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From the Archives: Vic and Jacke Barnes discuss life in the wilds of Alaska

(This story was originally published on February 9, 2017. Vic Barnes’ memorial service is Saturday July 16 at 11 a.m. at Hermit Park in Westcliffe on the far southeast side of town. Events at the Custer County Fairgrounds have been delayed 30 mins to 12:30 to accommodate the services. Vic was always a huge supporter of local youth activities and would wish for everyone to attend the local livestock auction and award ceremony.) 

While love is a universal emotion and celebrated every year during Saint Valentine’s day, the cultural traditions of courtship, marriage, and family life change with the generations. Local residents Vic and Jacke Barnes recounted their lives together, the joys and frustrations of marriage, and a long unforgettable journey across the American West and Alaska to finally settle where Vic started, in Westcliffe.

“Jacke was raised in Olympia, Washington and when I got my first job with the Fish and Wildlife Service they transferred me out to work at a station there. Jacke was working for the forest service in the same building in 1968,” Vic recalled. So, the new young man from Colorado asked Jacke out on a date.

“It was interesting, Vic was and still is very outdoorsy, and I am not. We have a few similarities, but we are opposites in many ways,” explained Jacke. “These days it seems that online dating tries to find similarities between people, so that they can live life in lockstep, but for us, being different worked.”

The first date was in Tumwater below the former site of the Olympia Brewery and they dined at Falls Terrence Restaurant that overlooked the river. “We had a nice dinner and then walked on some of the trails in the park that surrounded the area.” Did Vic choke on the first date? “No,” Jacke smiled at the question, looking lovingly at Vic, “he was great.”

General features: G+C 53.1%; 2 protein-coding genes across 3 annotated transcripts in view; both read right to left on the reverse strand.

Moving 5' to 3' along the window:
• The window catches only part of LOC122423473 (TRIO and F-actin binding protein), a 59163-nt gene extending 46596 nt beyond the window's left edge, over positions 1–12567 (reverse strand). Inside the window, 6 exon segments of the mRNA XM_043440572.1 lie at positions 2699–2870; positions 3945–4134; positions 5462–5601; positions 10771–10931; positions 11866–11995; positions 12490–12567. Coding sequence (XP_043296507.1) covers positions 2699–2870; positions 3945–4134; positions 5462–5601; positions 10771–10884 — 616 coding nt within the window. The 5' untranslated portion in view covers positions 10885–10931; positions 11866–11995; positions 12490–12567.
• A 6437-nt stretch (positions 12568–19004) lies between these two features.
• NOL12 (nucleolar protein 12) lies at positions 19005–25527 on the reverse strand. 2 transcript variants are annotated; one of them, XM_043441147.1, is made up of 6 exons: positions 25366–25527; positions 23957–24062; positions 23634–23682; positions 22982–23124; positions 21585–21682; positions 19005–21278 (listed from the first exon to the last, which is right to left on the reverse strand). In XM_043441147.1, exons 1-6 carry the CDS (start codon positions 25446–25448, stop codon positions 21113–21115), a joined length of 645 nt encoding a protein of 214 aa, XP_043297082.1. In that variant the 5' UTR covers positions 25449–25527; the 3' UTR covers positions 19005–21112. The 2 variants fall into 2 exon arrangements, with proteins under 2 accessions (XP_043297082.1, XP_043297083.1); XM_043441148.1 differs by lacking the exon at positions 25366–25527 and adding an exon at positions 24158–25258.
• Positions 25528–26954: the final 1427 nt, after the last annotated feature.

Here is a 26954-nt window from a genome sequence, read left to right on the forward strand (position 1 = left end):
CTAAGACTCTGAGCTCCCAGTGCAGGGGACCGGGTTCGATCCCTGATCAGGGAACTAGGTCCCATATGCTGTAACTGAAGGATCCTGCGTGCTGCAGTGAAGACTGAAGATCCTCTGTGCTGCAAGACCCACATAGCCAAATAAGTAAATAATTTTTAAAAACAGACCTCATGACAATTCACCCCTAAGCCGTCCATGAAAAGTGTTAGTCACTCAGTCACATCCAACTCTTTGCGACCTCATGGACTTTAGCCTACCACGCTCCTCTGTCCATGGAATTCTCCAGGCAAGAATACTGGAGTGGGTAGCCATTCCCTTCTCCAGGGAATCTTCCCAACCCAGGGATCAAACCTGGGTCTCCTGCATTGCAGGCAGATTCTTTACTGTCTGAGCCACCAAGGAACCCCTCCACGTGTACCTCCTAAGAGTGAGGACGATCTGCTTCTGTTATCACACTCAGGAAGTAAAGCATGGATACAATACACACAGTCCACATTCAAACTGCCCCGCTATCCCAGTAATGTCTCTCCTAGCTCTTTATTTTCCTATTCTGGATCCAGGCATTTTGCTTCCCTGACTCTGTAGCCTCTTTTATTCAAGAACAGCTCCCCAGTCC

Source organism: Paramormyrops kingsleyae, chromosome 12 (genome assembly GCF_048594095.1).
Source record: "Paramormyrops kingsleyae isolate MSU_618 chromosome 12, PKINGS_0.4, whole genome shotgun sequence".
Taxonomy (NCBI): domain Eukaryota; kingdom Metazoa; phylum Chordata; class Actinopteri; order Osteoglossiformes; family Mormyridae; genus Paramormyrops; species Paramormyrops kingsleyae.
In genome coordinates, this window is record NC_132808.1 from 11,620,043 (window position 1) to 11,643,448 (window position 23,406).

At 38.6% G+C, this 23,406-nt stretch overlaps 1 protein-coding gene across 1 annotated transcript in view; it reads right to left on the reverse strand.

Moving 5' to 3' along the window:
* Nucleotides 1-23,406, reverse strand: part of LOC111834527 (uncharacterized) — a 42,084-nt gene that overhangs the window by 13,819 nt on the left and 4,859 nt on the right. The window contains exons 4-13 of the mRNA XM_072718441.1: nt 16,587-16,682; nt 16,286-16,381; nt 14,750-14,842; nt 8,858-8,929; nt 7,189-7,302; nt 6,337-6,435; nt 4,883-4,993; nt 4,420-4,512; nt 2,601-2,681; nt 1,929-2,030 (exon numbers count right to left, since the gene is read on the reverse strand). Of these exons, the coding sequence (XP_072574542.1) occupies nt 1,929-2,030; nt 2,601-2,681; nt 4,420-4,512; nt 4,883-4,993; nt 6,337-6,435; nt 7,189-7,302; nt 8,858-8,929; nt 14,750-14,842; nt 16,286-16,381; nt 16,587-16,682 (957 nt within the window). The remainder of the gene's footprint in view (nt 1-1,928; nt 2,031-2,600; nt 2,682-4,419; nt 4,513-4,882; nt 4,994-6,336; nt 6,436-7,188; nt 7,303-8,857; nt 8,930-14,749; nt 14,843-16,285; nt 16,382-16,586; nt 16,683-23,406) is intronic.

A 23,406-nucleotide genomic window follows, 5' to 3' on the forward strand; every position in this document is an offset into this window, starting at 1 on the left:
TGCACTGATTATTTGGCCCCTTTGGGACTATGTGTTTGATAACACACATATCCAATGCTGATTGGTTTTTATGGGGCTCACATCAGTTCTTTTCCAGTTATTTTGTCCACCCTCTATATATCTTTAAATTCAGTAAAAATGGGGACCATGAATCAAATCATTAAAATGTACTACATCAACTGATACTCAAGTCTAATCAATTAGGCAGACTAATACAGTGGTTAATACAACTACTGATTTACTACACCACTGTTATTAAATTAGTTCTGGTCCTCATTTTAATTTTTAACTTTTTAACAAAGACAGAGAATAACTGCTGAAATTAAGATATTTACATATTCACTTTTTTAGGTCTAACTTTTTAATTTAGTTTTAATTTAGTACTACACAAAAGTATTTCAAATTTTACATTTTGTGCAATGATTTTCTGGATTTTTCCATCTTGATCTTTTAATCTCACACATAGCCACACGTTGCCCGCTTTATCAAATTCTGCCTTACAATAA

Yet other dates took some more interesting and prickly turns. Vic was studying the behaviors and damage caused by porcupines and needed to release one that he had captured to place a radio collar on; naturally he invited Jacke on the trek. “Vic seemed to think this would be a good outdoor date. After driving the truck as far it would go up Mount Saint Helens Vic took-out the snowmobile, had me sit behind him, while I was holding the porcupine.” Jacke continued, “This was the first time I had ever been on a snowmobile, there was a huge drop-off on the one side, its freezing cold and let me tell you, porcupines are considered fairly docile, but this critter was even less pleased than I was about the whole experience and thrashed around all the way up the frozen volcano.”

“That’s when I learned she liked big drop-offs,” joked Vic. I had a great time.”

However, despite the volcano adventure, the couple stayed with each other, and against Jacke’s original stance on not getting married, they were wed in Seattle six months after the first date in January 1969. “Vic changed my mind.”